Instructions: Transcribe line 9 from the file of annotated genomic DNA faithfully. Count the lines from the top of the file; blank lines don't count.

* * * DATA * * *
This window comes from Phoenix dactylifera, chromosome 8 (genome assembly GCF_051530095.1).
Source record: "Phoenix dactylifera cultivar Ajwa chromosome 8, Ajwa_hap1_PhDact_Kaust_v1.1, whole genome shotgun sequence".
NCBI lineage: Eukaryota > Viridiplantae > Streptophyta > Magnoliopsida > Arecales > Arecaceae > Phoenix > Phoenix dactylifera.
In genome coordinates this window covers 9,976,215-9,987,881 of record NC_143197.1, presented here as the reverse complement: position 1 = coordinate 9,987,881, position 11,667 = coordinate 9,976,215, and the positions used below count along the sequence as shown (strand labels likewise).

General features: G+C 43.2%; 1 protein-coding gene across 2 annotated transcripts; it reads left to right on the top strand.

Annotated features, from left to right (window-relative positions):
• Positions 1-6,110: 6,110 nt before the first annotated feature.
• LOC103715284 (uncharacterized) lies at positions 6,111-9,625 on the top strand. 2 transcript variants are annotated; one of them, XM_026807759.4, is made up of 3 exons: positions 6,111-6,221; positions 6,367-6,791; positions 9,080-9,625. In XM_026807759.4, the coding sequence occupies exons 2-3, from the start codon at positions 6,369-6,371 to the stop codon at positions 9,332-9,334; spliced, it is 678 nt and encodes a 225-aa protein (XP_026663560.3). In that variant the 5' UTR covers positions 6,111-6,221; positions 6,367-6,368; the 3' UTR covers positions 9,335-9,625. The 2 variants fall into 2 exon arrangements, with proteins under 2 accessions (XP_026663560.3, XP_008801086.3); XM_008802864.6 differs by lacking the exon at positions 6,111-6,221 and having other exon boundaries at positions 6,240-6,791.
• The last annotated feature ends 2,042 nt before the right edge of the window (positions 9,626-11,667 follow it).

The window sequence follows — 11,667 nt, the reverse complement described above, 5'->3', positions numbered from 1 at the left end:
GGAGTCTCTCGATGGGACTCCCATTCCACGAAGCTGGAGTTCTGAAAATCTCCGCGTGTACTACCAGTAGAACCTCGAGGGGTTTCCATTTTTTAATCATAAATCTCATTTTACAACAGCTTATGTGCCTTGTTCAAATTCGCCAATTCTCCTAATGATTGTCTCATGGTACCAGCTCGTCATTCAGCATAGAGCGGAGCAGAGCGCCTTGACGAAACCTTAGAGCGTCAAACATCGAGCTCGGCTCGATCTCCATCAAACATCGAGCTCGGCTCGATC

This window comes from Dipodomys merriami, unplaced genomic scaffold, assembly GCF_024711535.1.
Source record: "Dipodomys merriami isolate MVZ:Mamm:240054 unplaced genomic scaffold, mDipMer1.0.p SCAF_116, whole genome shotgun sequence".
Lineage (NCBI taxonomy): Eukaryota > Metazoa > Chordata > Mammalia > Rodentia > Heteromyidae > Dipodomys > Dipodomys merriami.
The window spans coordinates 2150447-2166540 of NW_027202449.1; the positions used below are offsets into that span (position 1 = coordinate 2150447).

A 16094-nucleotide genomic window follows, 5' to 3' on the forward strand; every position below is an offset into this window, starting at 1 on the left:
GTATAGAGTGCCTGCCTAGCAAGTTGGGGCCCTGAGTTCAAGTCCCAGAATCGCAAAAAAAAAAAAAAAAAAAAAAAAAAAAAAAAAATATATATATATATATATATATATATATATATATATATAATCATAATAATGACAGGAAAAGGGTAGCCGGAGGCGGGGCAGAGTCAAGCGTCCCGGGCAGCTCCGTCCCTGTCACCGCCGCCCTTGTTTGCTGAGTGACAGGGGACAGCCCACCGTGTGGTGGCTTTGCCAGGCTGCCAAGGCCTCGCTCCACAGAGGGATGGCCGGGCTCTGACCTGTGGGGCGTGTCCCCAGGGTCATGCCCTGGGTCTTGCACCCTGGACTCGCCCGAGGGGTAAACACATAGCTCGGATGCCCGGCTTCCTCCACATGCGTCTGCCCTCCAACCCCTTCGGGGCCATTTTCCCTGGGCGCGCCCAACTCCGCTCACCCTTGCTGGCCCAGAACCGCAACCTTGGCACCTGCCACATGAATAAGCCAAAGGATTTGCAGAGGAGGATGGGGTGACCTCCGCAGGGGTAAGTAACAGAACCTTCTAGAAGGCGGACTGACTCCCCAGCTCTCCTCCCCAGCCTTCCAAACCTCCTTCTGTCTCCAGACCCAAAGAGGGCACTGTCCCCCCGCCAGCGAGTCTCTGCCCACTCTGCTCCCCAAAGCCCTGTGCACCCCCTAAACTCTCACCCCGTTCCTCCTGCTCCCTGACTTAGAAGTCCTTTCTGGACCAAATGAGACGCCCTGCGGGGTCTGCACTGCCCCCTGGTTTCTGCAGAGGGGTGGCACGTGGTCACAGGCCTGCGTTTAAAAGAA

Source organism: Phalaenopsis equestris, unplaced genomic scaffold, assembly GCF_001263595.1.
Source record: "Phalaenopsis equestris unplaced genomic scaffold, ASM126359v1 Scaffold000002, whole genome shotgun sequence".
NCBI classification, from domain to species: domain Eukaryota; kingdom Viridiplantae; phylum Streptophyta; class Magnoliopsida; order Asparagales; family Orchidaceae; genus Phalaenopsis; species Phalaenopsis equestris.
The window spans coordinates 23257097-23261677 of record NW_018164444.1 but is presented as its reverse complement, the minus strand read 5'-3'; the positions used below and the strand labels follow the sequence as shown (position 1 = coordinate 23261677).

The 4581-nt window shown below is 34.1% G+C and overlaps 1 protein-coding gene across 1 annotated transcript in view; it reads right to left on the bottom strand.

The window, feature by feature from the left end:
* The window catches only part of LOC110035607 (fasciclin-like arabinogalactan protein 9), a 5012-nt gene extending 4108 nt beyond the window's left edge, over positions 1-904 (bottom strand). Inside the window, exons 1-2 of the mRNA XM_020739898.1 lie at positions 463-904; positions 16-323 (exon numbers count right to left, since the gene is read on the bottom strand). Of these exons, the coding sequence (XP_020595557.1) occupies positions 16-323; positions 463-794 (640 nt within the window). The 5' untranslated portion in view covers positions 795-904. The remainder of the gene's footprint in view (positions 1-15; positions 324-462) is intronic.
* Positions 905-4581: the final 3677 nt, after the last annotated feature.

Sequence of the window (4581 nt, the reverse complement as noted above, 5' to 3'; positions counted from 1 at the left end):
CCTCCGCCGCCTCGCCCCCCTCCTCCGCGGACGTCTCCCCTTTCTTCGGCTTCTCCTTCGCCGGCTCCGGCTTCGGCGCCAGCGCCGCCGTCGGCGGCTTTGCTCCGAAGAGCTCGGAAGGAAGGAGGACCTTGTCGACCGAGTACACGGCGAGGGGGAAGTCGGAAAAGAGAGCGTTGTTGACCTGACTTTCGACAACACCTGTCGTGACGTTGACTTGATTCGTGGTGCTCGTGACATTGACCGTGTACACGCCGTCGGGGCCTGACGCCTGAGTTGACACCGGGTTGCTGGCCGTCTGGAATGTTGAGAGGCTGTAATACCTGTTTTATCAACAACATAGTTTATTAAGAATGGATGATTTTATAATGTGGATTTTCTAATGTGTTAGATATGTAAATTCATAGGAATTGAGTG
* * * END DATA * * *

• The last annotated feature ends 2,042 nt before the right edge of the window (positions 9,626-11,667 follow it).